Beethoven. Intimate Letters

Beethoven. Intimate Letters


Thursday, November 1, 2018 at 7:30pm

Italian Academy of Columbia University

1161 Amsterdam Avenue, New York, NY 10027

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Ariel String Quartet 
Illustrated talk by the musicians


Beethoven String Quartets Op. 18 & Op. 131

Tonight we hear one of Beethoven’s earliest string quartets and one of his last. The six quartets of Opus 18 were published in 1801, and No. 6 is a high-spirited and warm-hearted piece. The first theme of the first movement starts with a conversation between the first violin and cello, and though the last movement contains a brief passage labelled La malinconia (‘to be played,’ he wrote, ‘with the utmost delicacy’) which looks forward to his later style, it also evokes a merry ballroom or country dance.

Twenty-five years later, ill, deaf, and desperately worried about his beloved nephew Karl, Beethoven finished Opus 131: seven movements to be played without a break. ‘A new manner of part-writing,’ he wrote to a friend.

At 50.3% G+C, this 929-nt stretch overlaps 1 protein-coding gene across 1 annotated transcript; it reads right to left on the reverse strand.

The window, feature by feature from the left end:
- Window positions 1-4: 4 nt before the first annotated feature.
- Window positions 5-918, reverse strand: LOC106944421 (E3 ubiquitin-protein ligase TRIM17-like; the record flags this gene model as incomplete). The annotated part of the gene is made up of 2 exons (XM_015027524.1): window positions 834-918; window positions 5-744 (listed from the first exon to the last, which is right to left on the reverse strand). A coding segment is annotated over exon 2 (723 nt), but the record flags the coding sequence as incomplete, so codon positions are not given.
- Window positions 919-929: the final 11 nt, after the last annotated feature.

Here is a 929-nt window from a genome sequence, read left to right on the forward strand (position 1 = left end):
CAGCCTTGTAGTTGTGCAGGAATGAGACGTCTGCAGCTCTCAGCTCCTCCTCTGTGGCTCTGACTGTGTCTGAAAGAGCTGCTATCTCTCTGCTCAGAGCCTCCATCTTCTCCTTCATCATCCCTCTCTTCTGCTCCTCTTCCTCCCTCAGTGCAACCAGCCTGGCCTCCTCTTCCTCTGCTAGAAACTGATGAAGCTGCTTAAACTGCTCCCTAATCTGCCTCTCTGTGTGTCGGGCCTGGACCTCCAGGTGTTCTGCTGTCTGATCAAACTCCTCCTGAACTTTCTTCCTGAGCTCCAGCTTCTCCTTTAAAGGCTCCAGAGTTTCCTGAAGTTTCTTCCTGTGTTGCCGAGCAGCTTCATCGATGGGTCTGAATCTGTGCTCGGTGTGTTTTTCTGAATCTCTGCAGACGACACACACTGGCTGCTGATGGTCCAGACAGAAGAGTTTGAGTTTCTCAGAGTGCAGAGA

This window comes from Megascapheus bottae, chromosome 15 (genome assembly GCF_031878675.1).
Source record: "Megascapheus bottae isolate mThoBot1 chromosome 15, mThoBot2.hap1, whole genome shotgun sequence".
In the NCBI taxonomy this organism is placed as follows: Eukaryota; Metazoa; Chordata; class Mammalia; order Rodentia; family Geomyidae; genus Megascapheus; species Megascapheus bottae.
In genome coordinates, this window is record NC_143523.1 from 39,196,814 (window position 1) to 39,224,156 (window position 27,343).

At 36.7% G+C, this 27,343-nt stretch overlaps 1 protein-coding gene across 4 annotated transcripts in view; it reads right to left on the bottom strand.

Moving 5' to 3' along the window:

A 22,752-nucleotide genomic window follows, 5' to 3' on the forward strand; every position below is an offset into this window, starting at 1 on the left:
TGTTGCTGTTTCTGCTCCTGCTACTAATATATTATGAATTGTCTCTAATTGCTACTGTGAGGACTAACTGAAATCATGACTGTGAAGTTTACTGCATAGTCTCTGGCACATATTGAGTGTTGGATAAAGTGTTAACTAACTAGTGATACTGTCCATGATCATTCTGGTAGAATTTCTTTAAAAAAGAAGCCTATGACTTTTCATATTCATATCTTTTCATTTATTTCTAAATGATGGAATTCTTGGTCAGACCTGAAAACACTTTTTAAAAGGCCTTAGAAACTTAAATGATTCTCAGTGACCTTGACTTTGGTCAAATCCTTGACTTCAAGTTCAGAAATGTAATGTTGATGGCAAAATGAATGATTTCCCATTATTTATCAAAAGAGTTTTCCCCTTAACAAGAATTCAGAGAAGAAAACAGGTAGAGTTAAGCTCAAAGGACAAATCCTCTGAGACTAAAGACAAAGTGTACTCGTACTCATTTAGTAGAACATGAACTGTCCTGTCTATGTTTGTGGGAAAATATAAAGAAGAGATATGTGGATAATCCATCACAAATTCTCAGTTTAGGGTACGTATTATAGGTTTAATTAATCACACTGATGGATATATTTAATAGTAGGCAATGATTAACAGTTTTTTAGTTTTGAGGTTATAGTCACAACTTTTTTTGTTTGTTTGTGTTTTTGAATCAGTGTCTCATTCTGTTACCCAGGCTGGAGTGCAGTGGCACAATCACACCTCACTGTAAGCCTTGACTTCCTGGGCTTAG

Contemporary audiences were not ready for such music, which continues to inspire composers even today. Schumann recognised its genius. Opus 131, he said, stood ‘on the extreme boundary of all that [had] hitherto been attained by human art and imagination’. Schubert, too, understood its place in history. ‘After this, what is left for us to write?’ he asked. But most people, even other musicians, were bewildered. ‘We know there is something there,’ said one, ‘but we do not know what it is.’ Louis Spohr described the late quartets as ‘indecipherable, uncorrected horrors’.

Of all them, Opus 131 was Beethoven’s own favourite. He thought it his most perfect single work and dedicated it to Baron Joseph von Stutterheim in gratitude for his taking Karl into the army after the latter’s suicide attempt.

What was going on in the composer’s life when he wrote it? How did this lonely, haunted man perfect his extraordinary journey into the quartet form: a form full of conversation, human togetherness, social harmony and integration, which sums up the inter-relationship of different voices? How did he move from the Classical balance of Opus 18 to the grandeur, avant-garde daring and unspeakable sorrow of Opus 131? Join us as we explore the possible answers to these questions and more.